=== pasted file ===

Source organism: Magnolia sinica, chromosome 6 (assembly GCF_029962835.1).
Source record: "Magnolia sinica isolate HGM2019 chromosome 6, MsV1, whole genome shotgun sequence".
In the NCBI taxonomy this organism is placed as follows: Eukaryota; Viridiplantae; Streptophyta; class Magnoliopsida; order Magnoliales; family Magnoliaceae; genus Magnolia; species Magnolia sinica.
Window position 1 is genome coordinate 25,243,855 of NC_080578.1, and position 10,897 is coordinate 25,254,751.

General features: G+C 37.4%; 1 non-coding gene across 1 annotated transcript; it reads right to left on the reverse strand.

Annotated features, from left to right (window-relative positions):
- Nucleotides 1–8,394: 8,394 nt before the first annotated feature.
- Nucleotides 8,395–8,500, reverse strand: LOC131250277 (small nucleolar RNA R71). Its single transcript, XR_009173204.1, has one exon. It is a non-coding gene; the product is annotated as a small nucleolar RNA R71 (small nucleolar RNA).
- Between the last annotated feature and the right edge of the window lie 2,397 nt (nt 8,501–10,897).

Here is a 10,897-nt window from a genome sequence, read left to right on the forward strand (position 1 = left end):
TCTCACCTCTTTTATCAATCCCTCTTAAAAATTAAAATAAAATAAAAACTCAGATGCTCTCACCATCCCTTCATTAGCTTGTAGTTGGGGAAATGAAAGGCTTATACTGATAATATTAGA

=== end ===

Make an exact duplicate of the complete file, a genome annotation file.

Source organism: Magnolia sinica, chromosome 6 (assembly GCF_029962835.1).
Source record: "Magnolia sinica isolate HGM2019 chromosome 6, MsV1, whole genome shotgun sequence".
In the NCBI taxonomy this organism is placed as follows: Eukaryota; Viridiplantae; Streptophyta; class Magnoliopsida; order Magnoliales; family Magnoliaceae; genus Magnolia; species Magnolia sinica.
Window position 1 is genome coordinate 25,243,855 of NC_080578.1, and position 10,897 is coordinate 25,254,751.

General features: G+C 37.4%; 1 non-coding gene across 1 annotated transcript; it reads right to left on the reverse strand.

Annotated features, from left to right (window-relative positions):
- Nucleotides 1–8,394: 8,394 nt before the first annotated feature.
- Nucleotides 8,395–8,500, reverse strand: LOC131250277 (small nucleolar RNA R71). Its single transcript, XR_009173204.1, has one exon. It is a non-coding gene; the product is annotated as a small nucleolar RNA R71 (small nucleolar RNA).
- Between the last annotated feature and the right edge of the window lie 2,397 nt (nt 8,501–10,897).

Here is a 10,897-nt window from a genome sequence, read left to right on the forward strand (position 1 = left end):
TCTCACCTCTTTTATCAATCCCTCTTAAAAATTAAAATAAAATAAAAACTCAGATGCTCTCACCATCCCTTCATTAGCTTGTAGTTGGGGAAATGAAAGGCTTATACTGATAATATTAGA